The toast with the most

25 July, 2008
Page 47 
Bakers are always talking about 'adding value' to their bread. While the cost of a loaf of bread has broken through the £1 barrier, you could easily add three zeroes to that by investing in a blowtorch and sandpaper.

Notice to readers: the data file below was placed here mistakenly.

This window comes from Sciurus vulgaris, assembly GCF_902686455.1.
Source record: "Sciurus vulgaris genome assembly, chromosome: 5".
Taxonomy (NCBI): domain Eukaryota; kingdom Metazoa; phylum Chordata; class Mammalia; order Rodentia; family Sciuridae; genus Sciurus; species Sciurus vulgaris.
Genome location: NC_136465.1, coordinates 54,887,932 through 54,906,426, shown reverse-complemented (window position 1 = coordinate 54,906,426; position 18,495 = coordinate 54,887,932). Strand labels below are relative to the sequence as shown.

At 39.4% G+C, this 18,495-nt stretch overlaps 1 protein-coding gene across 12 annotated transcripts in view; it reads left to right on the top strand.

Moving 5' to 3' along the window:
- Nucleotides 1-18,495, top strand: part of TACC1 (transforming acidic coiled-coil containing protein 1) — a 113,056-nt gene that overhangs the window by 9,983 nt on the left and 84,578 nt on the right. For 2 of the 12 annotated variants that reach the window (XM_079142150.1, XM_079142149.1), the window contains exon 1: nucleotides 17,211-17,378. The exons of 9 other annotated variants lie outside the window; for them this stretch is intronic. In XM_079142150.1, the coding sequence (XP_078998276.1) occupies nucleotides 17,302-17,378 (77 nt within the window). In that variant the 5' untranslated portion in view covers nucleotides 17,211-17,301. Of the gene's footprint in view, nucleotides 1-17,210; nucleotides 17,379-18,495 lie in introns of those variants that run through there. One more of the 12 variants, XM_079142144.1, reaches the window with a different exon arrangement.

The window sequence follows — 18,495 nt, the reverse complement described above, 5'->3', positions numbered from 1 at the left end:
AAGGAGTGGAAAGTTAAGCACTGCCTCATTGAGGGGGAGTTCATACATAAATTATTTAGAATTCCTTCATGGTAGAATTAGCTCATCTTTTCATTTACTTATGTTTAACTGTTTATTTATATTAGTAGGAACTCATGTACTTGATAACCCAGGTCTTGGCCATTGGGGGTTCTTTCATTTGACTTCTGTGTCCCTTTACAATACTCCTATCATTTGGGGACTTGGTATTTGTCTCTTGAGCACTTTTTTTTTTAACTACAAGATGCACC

Bread art is nothing new to Stop the Week - the last case being Antony Gormley's Mother's Pride, which featured at London's Hayward Gallery last year. "Toast artist" Lennie Payne from Essex is right up there with the bread art glitterati.All you need to mimic his toast masterpieces is some dexterity with gas burners, sandpaper, knives, paint and, erm, drills. "When bread is dry, it won't degrade or go mouldy, so by flattening the bread, and then lacquering it, to keep the moisture out, the bread stays dry and won't rot," Payne is quoted as saying. "This is done after the bread has been toasted. You use a gas blowtorch to scorch the bread and turn it black, and then scrape away the burnt bread to create different tonal values. Once the bread is lacquered on all sides, which helps to vitrify the bread, it is stuck onto a base with some silicone adhesive.""Toast," he says, "is a metaphor for the basic human need to eat and survive." Not that you'd eat one of his bread canvasses - the one above had a list price at Bonhams of £1,200. For more pics see: [http://www.toast2art.co.uk]



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